community through art.
When looking at pottery created by Darlene Swan, the first element to strike the senses is her use of colour.
Unique in her own right, Darlene is one of only a few in this region to utilize the technique of ‘majolica’. If you are unfamiliar with the term, don’t fret, you are likely more familiar with the style than you think.
This ancient technique has been used frequently in areas like Spain and Italy to paint vibrantly on a redder clay that has been base coated in a white opaque glaze.
To Darlene, the vibrant decorative stage of the process is her favourite part.
“I don't think it appeals to everyone, because it's really in-your-face bright and colourful, and sort of "pow" kind of stuff,” said Darlene.
“It's not calm and hidden away. It sort of demands attention.
“I use a red clay, and it's a very gorgeous red clay. It's got mica flecks in it, and then I fire it, and put the majolica glaze on it.
“The majolica glaze is pure white, and it's opaque, so it covers the dark clay.”
On every one of her pieces, however, if you look carefully, there is left a portion of exposed clay.
“I do always like to keep some of that clay, even if it's just in the foot, open, because it's so rich and it's such a nice contrast between the glaze and then the clay.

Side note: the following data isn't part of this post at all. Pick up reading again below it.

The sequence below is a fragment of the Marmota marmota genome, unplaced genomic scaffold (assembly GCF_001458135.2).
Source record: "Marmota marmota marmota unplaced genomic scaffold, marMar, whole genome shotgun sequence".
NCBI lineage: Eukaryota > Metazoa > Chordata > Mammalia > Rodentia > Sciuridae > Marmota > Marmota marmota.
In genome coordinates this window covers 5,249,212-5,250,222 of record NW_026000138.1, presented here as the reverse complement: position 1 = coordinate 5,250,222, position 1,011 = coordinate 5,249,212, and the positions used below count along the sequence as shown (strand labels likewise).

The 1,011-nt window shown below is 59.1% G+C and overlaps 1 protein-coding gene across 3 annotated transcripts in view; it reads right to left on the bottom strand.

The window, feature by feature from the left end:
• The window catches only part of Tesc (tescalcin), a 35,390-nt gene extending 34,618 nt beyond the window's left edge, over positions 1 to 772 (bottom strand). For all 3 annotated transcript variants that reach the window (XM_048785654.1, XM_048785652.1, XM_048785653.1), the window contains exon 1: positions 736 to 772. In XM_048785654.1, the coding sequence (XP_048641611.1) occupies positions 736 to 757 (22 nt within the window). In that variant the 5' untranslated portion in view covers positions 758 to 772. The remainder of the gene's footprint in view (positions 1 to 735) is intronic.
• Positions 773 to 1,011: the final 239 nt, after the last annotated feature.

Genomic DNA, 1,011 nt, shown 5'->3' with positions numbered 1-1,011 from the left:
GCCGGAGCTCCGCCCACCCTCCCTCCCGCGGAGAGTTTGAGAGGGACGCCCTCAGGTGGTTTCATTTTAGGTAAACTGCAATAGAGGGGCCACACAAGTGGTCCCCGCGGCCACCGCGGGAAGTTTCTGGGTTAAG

“Once I've got the majolica on, then I'll go into the decoration, and really, I guess I'm a decorating potter now.
“I actually even get some help throwing stuff.”
Her use of the majolica technique in conjunction with modern designs creates one-of-a-kind pieces that are very obviously one-of-a-kind, giving them the feel of collectors items.
She stumbled across the majolica technique in an attempt to increase her efficiency in using the kiln.
“Total opposite from where I started.
“It's like I've found a little niche, and I came into it by accident.
“It took me too long to fill my kiln with bisque stuff and I would have to do a bisque firing and then the glaze firing.
“Someone said to me, ‘why don't you try majolica, because you can bisque and glaze in the same firing?’ But since, I found out you can't.
“In the meantime, I got hooked on this method, because I actually just love the decorating. I just go into another space.”
Her passion for the decorating portion of the process shines through in every one of her pieces.
As bright as her art comes across, it is often inspired by natural elements, lending it a brilliant contrast between organic and contemporary.
“I get inspiration from my garden, so I'll have big roses or I'll have dandelions. Or I did a whole series of wildflowers.
“I also really like putting organic things with inorganic. Often, my rims are geometric, either in stripes or squares or a solid colour with orderly polka dots. And then the inside part will be flowers or flowers.”
“I get inspiration from my life, my horse and my dogs have appeared on a number of my pieces. I can do little fun little paintings, and I kind of don't take my stuff too seriously.
“I really like the whimsical side.”
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